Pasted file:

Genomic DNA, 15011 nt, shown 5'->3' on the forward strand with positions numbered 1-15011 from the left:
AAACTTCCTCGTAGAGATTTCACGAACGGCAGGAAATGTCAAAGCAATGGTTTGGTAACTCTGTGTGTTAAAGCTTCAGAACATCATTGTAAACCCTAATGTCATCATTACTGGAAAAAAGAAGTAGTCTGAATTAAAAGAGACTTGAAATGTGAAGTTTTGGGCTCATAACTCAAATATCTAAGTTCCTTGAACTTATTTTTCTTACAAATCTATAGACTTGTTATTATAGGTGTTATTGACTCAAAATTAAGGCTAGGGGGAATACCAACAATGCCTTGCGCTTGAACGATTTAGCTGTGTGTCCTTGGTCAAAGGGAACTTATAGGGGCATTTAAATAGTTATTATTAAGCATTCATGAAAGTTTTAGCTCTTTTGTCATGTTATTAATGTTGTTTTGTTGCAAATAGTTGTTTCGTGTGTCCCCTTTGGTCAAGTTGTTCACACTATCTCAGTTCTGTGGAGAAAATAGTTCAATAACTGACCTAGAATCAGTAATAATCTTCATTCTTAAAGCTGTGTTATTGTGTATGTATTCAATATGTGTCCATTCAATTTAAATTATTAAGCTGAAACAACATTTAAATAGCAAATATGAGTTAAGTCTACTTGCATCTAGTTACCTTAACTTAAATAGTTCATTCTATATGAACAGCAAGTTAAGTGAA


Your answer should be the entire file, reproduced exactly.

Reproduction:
Genomic DNA, 15011 nt, shown 5'->3' on the forward strand with positions numbered 1-15011 from the left:
AAACTTCCTCGTAGAGATTTCACGAACGGCAGGAAATGTCAAAGCAATGGTTTGGTAACTCTGTGTGTTAAAGCTTCAGAACATCATTGTAAACCCTAATGTCATCATTACTGGAAAAAAGAAGTAGTCTGAATTAAAAGAGACTTGAAATGTGAAGTTTTGGGCTCATAACTCAAATATCTAAGTTCCTTGAACTTATTTTTCTTACAAATCTATAGACTTGTTATTATAGGTGTTATTGACTCAAAATTAAGGCTAGGGGGAATACCAACAATGCCTTGCGCTTGAACGATTTAGCTGTGTGTCCTTGGTCAAAGGGAACTTATAGGGGCATTTAAATAGTTATTATTAAGCATTCATGAAAGTTTTAGCTCTTTTGTCATGTTATTAATGTTGTTTTGTTGCAAATAGTTGTTTCGTGTGTCCCCTTTGGTCAAGTTGTTCACACTATCTCAGTTCTGTGGAGAAAATAGTTCAATAACTGACCTAGAATCAGTAATAATCTTCATTCTTAAAGCTGTGTTATTGTGTATGTATTCAATATGTGTCCATTCAATTTAAATTATTAAGCTGAAACAACATTTAAATAGCAAATATGAGTTAAGTCTACTTGCATCTAGTTACCTTAACTTAAATAGTTCATTCTATATGAACAGCAAGTTAAGTGAA